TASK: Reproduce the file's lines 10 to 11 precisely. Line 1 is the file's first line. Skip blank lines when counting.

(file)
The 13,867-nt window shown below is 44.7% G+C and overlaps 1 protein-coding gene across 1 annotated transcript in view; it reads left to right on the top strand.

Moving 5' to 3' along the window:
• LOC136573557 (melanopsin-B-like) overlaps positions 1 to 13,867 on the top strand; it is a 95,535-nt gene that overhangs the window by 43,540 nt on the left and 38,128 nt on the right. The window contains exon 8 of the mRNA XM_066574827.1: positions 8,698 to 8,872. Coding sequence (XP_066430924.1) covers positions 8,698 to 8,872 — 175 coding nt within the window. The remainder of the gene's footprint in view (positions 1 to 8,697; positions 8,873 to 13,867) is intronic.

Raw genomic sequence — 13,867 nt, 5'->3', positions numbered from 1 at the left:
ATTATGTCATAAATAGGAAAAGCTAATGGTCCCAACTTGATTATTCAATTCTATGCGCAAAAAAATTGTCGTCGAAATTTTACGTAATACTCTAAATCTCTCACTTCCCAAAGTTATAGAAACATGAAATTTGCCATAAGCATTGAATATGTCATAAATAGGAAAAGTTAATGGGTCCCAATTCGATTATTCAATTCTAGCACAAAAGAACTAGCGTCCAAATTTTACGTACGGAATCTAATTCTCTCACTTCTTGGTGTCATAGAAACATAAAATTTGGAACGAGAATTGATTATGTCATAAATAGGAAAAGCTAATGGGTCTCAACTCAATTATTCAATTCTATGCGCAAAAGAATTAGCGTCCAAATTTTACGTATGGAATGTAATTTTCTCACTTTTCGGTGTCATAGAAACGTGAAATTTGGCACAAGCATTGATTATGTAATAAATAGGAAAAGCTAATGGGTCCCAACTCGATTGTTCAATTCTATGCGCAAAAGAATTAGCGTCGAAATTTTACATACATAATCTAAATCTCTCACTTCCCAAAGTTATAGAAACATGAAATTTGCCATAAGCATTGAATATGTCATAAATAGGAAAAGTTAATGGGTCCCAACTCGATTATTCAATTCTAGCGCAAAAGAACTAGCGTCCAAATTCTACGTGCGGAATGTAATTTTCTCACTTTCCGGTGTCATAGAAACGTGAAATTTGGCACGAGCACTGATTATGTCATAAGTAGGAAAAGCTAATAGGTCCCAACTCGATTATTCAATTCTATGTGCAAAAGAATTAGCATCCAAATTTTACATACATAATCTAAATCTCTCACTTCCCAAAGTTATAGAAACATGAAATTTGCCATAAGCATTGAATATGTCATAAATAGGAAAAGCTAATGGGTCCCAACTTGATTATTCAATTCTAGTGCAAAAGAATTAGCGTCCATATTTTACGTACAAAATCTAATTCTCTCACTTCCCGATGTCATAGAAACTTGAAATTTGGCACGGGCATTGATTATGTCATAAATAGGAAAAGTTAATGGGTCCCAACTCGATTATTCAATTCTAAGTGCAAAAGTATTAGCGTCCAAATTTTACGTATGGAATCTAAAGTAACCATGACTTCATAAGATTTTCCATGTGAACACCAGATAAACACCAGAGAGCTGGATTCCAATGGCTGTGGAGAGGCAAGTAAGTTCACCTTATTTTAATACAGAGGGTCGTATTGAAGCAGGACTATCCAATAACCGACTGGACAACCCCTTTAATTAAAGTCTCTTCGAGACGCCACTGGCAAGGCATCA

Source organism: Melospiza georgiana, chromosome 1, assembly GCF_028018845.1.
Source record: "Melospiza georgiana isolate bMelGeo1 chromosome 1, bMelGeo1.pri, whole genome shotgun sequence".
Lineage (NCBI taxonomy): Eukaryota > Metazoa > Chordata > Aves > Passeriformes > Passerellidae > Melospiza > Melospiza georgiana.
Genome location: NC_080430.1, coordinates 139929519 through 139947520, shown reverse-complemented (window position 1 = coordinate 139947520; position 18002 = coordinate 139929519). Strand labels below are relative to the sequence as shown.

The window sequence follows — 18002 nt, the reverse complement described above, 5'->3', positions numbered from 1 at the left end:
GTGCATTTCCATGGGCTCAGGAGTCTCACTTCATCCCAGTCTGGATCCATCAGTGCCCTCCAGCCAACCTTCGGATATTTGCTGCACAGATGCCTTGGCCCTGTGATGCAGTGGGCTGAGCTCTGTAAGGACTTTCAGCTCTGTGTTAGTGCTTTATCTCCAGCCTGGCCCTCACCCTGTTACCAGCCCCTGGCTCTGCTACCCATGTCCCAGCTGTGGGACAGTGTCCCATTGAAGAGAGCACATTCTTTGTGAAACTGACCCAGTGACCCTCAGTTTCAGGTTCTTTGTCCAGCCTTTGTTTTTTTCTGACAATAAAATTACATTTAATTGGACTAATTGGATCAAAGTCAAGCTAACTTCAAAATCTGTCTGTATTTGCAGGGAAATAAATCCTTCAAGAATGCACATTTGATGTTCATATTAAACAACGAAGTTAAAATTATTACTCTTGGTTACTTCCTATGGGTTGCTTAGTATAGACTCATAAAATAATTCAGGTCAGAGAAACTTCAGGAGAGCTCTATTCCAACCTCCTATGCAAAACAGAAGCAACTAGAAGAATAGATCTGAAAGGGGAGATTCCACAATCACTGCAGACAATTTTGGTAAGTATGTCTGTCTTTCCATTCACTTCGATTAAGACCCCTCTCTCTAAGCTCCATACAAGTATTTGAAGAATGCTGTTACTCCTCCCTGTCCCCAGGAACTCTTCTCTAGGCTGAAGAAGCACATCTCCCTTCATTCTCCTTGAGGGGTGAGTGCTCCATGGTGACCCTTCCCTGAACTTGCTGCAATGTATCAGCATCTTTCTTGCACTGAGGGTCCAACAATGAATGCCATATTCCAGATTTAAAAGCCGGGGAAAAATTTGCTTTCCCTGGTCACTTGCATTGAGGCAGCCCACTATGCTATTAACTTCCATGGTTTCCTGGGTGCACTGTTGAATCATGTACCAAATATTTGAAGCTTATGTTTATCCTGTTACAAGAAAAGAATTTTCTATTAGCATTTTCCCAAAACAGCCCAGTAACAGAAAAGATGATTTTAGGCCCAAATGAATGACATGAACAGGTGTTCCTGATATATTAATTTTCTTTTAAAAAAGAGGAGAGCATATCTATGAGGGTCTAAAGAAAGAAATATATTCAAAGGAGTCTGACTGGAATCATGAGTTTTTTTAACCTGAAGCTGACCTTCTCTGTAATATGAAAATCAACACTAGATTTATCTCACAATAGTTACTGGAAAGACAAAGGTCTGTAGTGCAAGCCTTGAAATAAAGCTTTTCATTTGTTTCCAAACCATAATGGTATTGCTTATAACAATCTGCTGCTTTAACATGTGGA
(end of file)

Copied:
The window sequence follows — 18002 nt, the reverse complement described above, 5'->3', positions numbered from 1 at the left end:
GTGCATTTCCATGGGCTCAGGAGTCTCACTTCATCCCAGTCTGGATCCATCAGTGCCCTCCAGCCAACCTTCGGATATTTGCTGCACAGATGCCTTGGCCCTGTGATGCAGTGGGCTGAGCTCTGTAAGGACTTTCAGCTCTGTGTTAGTGCTTTATCTCCAGCCTGGCCCTCACCCTGTTACCAGCCCCTGGCTCTGCTACCCATGTCCCAGCTGTGGGACAGTGTCCCATTGAAGAGAGCACATTCTTTGTGAAACTGACCCAGTGACCCTCAGTTTCAGGTTCTTTGTCCAGCCTTTGTTTTTTTCTGACAATAAAATTACATTTAATTGGACTAATTGGATCAAAGTCAAGCTAACTTCAAAATCTGTCTGTATTTGCAGGGAAATAAATCCTTCAAGAATGCACATTTGATGTTCATATTAAACAACGAAGTTAAAATTATTACTCTTGGTTACTTCCTATGGGTTGCTTAGTATAGACTCATAAAATAATTCAGGTCAGAGAAACTTCAGGAGAGCTCTATTCCAACCTCCTATGCAAAACAGAAGCAACTAGAAGAATAGATCTGAAAGGGGAGATTCCACAATCACTGCAGACAATTTTGGTAAGTATGTCTGTCTTTCCATTCACTTCGATTAAGACCCCTCTCTCTAAGCTCCATACAAGTATTTGAAGAATGCTGTTACTCCTCCCTGTCCCCAGGAACTCTTCTCTAGGCTGAAGAAGCACATCTCCCTTCATTCTCCTTGAGGGGTGAGTGCTCCATGGTGACCCTTCCCTGAACTTGCTGCAATGTATCAGCATCTTTCTTGCACTGAGGGTCCAACAATGAATGCCATATTCCAGATTTAAAAGCCGGGGAAAAATTTGCTTTCCCTGGTCACTTGCATTGAGGCAGCCCACTATGCTATTAACTTCCATGGTTTCCTGGGTGCACTGTTGAATCATGTACCAAATATTTGAAGCTTATGTTTATCCTGTTACAAGAAAAGAATTTTCTATTAGCATTTTCCCAAAACAGCCCAGTAACAGAAAAGATGATTTTAGGCCCAAATGAATGACATGAACAGGTGTTCCTGATATATTAATTTTCTTTTAAAAAAGAGGAGAGCATATCTATGAGGGTCTAAAGAAAGAAATATATTCAAAGGAGTCTGACTGGAATCATGAGTTTTTTTAACCTGAAGCTGACCTTCTCTGTAATATGAAAATCAACACTAGATTTATCTCACAATAGTTACTGGAAAGACAAAGGTCTGTAGTGCAAGCCTTGAAATAAAGCTTTTCATTTGTTTCCAAACCATAATGGTATTGCTTATAACAATCTGCTGCTTTAACATGTGGA